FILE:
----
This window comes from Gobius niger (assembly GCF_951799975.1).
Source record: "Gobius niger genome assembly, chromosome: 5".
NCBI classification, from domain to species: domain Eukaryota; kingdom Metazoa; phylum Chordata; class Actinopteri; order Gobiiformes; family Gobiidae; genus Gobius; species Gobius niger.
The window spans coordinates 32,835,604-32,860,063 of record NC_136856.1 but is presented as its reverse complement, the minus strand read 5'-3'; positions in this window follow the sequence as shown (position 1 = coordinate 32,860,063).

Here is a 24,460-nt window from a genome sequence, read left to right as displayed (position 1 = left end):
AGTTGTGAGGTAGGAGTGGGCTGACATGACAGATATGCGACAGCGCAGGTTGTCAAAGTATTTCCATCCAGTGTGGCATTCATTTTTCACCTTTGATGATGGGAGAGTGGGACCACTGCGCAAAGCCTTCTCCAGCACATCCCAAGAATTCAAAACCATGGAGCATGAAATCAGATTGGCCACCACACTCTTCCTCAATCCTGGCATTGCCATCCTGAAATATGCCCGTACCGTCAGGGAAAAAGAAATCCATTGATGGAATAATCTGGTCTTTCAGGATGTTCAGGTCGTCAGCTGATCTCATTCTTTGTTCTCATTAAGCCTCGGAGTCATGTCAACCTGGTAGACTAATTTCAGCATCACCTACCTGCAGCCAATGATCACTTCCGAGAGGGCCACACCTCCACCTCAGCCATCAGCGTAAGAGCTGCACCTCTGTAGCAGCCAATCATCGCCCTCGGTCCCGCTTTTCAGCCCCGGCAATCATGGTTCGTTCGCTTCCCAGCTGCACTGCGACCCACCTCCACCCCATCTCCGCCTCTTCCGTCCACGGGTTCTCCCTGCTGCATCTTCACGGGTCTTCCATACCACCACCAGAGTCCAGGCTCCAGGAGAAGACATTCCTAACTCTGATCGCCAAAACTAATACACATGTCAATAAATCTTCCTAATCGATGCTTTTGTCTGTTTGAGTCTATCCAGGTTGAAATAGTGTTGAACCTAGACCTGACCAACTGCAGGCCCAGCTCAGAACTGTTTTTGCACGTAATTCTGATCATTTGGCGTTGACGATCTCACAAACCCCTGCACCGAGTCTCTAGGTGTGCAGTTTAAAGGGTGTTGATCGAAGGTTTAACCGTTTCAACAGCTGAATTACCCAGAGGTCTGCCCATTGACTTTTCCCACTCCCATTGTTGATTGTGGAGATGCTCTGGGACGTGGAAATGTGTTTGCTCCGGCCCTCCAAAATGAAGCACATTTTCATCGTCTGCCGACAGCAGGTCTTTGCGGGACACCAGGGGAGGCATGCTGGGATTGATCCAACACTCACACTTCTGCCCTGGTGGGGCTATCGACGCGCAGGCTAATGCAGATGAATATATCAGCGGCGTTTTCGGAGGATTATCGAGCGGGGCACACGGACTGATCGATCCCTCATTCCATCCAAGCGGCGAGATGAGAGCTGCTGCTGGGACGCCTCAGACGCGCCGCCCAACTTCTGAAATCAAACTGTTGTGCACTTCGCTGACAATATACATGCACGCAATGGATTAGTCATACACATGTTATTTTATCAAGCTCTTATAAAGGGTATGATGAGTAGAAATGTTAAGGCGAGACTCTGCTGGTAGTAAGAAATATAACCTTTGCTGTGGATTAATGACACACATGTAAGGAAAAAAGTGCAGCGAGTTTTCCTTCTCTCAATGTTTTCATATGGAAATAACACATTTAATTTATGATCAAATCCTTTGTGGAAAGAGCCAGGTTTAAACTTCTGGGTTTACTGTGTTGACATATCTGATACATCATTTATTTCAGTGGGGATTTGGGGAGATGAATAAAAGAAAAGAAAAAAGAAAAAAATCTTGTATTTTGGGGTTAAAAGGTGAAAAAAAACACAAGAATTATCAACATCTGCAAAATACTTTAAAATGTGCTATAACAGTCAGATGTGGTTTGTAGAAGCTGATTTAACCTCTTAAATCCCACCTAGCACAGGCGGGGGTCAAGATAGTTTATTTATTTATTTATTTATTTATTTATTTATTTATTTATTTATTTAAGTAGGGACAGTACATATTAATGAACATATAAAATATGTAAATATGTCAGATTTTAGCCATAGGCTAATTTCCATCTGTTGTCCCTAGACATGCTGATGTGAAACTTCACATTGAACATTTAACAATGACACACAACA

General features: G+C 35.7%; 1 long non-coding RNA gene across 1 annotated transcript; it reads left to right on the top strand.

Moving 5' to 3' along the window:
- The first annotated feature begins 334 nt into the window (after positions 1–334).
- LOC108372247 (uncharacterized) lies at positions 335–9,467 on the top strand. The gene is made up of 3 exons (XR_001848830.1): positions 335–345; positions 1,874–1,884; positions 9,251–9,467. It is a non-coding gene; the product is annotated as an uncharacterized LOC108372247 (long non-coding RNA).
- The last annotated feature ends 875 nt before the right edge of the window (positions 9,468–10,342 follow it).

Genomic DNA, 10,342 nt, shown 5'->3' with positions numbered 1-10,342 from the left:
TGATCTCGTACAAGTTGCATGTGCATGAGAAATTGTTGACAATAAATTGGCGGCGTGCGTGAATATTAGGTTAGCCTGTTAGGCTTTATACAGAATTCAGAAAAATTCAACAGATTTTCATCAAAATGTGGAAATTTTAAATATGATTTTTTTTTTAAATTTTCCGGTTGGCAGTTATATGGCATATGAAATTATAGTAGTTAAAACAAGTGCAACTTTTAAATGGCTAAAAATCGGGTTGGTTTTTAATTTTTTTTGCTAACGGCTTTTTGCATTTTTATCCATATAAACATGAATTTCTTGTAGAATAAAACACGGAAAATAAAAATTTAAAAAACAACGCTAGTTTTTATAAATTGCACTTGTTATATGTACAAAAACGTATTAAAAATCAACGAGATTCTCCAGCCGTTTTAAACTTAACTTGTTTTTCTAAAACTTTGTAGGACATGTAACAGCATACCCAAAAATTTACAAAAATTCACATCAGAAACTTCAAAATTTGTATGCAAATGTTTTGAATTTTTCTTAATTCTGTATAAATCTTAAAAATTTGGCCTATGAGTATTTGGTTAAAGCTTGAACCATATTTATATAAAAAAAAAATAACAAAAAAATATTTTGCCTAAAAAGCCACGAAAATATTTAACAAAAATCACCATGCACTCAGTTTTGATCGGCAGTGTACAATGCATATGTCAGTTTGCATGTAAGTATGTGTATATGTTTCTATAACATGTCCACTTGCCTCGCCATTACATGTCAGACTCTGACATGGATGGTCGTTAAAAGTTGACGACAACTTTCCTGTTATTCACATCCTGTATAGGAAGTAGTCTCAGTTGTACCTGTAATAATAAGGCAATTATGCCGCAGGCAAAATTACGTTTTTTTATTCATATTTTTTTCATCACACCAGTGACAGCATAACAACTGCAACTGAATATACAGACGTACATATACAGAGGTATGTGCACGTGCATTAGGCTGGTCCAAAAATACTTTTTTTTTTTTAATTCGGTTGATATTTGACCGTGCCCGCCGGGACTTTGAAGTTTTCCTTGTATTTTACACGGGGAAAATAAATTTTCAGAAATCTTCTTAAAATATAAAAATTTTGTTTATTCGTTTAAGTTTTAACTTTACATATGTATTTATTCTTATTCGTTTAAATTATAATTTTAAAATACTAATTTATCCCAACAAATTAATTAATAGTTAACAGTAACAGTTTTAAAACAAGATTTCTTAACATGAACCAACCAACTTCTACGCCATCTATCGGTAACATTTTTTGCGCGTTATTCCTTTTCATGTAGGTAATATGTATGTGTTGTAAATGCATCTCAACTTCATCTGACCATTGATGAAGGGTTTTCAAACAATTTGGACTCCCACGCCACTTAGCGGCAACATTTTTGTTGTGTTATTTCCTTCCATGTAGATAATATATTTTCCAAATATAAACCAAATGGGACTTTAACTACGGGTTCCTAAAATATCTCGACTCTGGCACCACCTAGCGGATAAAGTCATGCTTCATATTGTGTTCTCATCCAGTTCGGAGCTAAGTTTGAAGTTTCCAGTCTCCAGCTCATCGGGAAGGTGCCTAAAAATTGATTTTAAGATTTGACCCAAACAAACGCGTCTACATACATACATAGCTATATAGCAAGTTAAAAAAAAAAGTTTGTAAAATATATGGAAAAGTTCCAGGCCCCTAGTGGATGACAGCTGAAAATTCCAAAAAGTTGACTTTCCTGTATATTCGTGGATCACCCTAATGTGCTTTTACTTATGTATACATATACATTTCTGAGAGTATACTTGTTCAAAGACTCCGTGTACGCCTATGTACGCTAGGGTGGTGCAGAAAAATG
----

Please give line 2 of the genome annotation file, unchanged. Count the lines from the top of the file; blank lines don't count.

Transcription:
Source record: "Gobius niger genome assembly, chromosome: 5".